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Clinical Development Expertise

SanBio has completed a two year, Phase 1/2a clinical trial of the Company's most product, SB623, to assess its safety and efficacy in patients with chronic neurological deficits resulting from ischemic stroke.
The study found no serious adverse events attributable to SB623. In particular, no data showing immunological reactions (i.e., formation of antibodies to donor cells) or tumor formation were found. And, statistically significant improvements in patient’s motor impairment were observed in this study.
In June 2014, the US Food and Drug Administration (FDA) reviewed the results of the Phase 1/2a study and approved advancing clinical development to Phase 2b. The phase 2b trial began to recruit patients in the United States in December 2015.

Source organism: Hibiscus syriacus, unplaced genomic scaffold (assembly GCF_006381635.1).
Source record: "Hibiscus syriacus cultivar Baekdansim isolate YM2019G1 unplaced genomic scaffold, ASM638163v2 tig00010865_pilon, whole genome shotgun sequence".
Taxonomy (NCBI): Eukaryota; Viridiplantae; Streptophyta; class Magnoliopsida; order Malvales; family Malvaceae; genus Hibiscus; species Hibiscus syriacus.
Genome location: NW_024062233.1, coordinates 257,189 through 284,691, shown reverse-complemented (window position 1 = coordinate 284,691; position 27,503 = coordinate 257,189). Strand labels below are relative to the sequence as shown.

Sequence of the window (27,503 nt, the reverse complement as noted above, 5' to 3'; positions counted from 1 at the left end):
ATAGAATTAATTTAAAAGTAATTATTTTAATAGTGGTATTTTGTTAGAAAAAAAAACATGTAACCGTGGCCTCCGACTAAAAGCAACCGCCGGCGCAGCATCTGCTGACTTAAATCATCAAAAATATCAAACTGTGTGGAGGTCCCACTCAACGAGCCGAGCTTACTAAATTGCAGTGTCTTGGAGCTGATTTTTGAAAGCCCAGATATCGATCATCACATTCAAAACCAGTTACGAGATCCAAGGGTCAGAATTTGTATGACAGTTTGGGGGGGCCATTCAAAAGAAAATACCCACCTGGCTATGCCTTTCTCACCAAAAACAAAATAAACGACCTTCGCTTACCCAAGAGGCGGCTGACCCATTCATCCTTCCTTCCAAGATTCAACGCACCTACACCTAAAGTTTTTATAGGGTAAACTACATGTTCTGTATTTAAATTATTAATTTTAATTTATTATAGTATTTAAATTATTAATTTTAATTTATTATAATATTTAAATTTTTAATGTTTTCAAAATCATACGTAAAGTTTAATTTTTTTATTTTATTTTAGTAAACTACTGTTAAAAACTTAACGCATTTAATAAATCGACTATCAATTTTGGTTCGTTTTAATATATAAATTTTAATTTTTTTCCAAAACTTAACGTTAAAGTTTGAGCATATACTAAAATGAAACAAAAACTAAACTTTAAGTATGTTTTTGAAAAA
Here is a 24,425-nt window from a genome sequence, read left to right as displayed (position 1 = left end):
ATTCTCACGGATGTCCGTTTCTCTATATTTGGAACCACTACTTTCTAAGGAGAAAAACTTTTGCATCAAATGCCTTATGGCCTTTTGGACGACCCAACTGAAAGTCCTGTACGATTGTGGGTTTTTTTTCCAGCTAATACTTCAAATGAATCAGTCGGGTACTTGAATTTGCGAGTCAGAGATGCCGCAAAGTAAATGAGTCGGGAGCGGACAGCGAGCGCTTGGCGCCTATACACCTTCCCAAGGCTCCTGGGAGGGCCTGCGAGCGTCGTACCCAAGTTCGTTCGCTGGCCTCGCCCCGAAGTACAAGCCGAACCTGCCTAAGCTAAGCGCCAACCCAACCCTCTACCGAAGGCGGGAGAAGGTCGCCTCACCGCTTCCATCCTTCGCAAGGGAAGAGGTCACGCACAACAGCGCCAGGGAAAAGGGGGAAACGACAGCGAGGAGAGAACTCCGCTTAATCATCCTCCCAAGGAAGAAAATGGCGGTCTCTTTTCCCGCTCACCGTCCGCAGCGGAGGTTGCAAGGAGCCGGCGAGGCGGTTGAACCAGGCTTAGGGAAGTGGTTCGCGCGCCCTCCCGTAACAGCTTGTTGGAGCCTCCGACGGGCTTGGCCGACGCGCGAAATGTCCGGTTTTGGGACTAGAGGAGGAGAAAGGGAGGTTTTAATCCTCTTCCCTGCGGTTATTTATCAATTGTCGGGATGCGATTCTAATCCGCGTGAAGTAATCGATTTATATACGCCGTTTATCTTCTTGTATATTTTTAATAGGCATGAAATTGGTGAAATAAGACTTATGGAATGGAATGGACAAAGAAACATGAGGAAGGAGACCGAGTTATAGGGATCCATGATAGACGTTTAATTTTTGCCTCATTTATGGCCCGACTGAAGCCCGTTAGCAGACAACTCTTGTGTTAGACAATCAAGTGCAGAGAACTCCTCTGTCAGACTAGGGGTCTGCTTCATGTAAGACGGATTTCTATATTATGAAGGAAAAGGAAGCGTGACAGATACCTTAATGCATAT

Results of the Phase 1/2a Trial

SB623 administration improved motor function in a number of patients in the phase 1/2a trial. These subjects included those with disabilities such as inability to raise their arms and inability to walk. Following SB623 administration, significant improvements in motor function were observed in some patients. For example, one patient regained her ability to raise her arms, and another who had required a wheelchair regained the ability to walk without support.

Stanford Hospital
Chair of Dept. Neurosurgery, Professor Gary Steinberg (Principal Investigator for the clinical trial)

※Results of our clinical trial (Watch the first half from 2:10 to 3:35 for two patients’ status before and after the trial.)
You can see in this video that as a result of the administration of regenerative cell medicine SB623 to patients 2 years after the onset of stroke, one patient who had not been able to raise her arms came to be able to raise her hands over her head, and she also reported that her speech improved. Another patient who had required a wheelchair and was unable to move her leg could stand up and was able to walk.

Below, these results are plotted on the Fugl–Meyer (Motor) Scale, a typical index to measure motor function. The patients' continuous motor function improvement is clearly demonstrated.

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